Aftermath of World Trade Center Tragedy Tests CMBS Servicing Industry

When terrorists destroyed the World Trade Center complex - a symbolic, bustling hive of capitalism that had over 10 million square feet of commercial office space, as well as retail space - a little over two years ago, it was a watershed event in the course of the fledgling commercial real estate securitization market. One unexpected consequence was that, as the lender and servicer on a $563 million mortgage loan backed by WTC buildings 1, 2, 4 and 5 that was securitized into the commercial mortgage-backed securities market, GMAC Commercial Mortgage found itself caught up in a complex situation. The Horsham, Pa.-based commercial mortgage lender has finally got out of its predicament by getting investors in the CMBS securities to agree to a prepayment on the securities after the lender was paid off recently by Larry Silverstein. The New York City developer bought a 99-year leasehold interest on the WTC office space, partly funded by the General Motors subsidiary, the summer before the Sept. 11, 2001 destruction of the property.

The assignment has certainly brought to the fore the role played by servicers in commercial mortgage transactions. If the payoff had not occurred at this juncture, the bondholders might well have found themselves invested in a construction loan, which is considered riskier, rather than a commercial mortgage loan.

David Creamer, chairman of GMACCM, declares himself pleased to be able to bring the transaction to a successful conclusion. Responding to some questions posed by MSN, Mr. Creamer noted, "The destruction of the World Trade Center towers was, of course, unprecedented and tragic, and the resulting situation raised servicing and legal issues more complex than we ordinarily encounter. Due to the uncertainty of the situation, we took a proactive approach both in enforcing the rights of the certificate holders and in keeping certificate holders informed of developments."

One key takeaway from the experience for GMACCM is that they have learned not to close another large loan without having an actual insurance policy - rather than just a binder - in hand. Other than that, the servicer would "stand by all the actions we took in this transaction." Roy Chun, director of surveillance with the Standard & Poor's CMBS group, also stressed the importance of having an insurance certificate on hand, noting that "the servicer should know what will happen if something happens to the property." He believes that GMACCM did what they had to do in working with all the parties involved. "Between the politics and the emotions, GMACCM did a good job of keeping a low profile," he said. And they held off filing lawsuits until they had to, according to Mr. Chun.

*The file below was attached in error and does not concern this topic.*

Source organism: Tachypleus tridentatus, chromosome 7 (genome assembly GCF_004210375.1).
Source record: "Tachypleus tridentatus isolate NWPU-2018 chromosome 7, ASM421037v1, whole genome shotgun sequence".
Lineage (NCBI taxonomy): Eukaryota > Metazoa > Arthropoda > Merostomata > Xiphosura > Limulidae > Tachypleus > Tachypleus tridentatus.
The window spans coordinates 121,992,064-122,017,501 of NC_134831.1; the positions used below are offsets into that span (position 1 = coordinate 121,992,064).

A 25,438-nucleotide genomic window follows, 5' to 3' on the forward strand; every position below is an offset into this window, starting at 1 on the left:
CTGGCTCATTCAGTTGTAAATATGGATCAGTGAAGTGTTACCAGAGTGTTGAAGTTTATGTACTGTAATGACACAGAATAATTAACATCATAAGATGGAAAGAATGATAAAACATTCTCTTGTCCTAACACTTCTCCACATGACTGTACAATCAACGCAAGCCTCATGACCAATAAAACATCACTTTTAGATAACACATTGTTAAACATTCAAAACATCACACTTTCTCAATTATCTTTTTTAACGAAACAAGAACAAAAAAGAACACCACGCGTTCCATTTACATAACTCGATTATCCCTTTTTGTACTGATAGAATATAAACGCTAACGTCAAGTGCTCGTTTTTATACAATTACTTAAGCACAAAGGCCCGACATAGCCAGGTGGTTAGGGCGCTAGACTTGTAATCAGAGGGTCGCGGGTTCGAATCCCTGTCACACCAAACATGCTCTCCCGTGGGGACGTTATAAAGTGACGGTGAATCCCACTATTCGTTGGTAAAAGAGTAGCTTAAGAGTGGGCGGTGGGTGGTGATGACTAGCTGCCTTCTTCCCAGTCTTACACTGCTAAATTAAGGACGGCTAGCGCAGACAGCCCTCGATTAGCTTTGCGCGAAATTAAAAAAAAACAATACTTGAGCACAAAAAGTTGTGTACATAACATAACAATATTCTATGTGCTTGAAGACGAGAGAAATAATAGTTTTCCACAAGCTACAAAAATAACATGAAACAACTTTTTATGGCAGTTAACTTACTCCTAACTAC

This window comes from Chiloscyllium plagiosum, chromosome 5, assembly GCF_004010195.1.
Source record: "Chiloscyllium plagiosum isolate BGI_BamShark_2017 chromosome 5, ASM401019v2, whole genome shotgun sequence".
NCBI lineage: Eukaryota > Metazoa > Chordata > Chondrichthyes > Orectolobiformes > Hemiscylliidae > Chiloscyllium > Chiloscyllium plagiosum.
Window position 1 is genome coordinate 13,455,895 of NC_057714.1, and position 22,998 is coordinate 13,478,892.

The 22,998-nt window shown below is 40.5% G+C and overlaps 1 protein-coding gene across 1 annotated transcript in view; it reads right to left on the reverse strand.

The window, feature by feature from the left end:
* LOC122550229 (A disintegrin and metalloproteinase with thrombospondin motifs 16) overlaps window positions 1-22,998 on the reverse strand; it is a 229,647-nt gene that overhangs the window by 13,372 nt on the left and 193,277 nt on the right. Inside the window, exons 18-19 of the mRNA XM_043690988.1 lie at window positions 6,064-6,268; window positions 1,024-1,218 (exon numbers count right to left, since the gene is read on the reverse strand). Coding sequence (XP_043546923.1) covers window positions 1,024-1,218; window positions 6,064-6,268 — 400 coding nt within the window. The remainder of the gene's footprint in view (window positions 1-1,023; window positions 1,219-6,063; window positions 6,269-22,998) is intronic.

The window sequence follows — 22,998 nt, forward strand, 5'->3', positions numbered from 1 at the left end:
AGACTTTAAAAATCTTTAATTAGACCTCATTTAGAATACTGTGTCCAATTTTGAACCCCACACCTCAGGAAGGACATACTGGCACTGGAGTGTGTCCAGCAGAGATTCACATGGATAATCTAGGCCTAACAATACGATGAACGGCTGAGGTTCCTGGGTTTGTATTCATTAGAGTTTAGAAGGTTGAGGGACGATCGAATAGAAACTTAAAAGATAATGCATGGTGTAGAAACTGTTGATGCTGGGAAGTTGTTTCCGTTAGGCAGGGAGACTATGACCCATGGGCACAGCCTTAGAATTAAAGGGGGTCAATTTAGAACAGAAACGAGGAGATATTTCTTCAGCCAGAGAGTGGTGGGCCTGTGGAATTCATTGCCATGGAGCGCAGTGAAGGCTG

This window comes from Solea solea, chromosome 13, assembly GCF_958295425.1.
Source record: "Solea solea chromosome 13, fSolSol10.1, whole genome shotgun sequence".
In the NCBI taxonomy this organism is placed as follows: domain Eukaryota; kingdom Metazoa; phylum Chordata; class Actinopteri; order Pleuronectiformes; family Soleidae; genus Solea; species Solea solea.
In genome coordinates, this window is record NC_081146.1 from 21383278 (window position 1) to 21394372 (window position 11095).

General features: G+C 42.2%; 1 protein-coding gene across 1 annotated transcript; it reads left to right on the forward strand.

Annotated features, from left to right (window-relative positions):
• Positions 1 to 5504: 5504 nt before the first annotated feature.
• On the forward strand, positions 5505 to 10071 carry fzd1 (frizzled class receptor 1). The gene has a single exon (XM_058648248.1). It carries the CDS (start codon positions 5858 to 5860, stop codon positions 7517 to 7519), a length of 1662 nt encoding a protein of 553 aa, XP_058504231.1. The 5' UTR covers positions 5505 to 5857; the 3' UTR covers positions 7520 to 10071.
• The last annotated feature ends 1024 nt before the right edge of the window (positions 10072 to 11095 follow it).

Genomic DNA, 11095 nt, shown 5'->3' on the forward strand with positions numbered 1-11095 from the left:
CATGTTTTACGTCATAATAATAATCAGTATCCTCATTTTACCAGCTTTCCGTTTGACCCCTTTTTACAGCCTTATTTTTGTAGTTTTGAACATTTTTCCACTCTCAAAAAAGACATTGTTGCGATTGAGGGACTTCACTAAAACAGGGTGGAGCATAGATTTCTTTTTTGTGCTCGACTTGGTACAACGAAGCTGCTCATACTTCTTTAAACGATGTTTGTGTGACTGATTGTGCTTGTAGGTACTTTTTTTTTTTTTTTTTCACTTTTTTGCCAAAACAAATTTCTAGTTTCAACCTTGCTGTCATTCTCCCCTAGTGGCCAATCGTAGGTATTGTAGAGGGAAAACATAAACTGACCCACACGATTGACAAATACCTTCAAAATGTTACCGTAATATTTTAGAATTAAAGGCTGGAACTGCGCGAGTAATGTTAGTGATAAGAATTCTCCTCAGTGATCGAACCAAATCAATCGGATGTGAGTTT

Keeping investors informed of the key developments certainly has been a challenge for the servicer, considering all the litigation that resulted and the ongoing debate about what will be constructed at Ground Zero. Mr. Creamer said, "This has been an incredibly complex process, and we have made every effort to keep investors up to speed as the situation evolved. In many instances, there were rapidly changing developments that had to be communicated quickly to investors. Maintaining accuracy, timeliness and confidentiality in communications to the certificate holders was a challenge." The property was insured by a group of insurers, including Swiss RE, and insurance-related matters have occasioned most of the litigation. Although the lack of collateral meant that there was no cash flow coming in to service the loan, business interruption insurance enabled GMACCM to keep current on interest payments to the bondholders.

One lawsuit relating to the matter was an early 2002 GMACCM case against the Silverstein interests, about the use of the insurance proceeds on the property. GMACCM was trying to ensure that business income insurance proceeds would be used only toward obligations secured under the loan documents. And this year, the lender had initiated litigation against the Port Authority of New York and New Jersey and the Silverstein entities, alleging that the servicer was not secure about the money coming in to service the CMBS bonds.

Further, Mr. Silverstein is involved in litigation with the insurers on the property about whether the concerted attacks by the two airplanes that were flown into the twin WTC towers constitute one occurrence, which would limit the insurance payout to $3.6 billion, or whether it is two occurrences, which would mean up to a $7.2 billion insurance payout for rebuilding at the site. Mr. Silverstein has received some setbacks, but still remains optimistic about getting a $7.2 billion payout.

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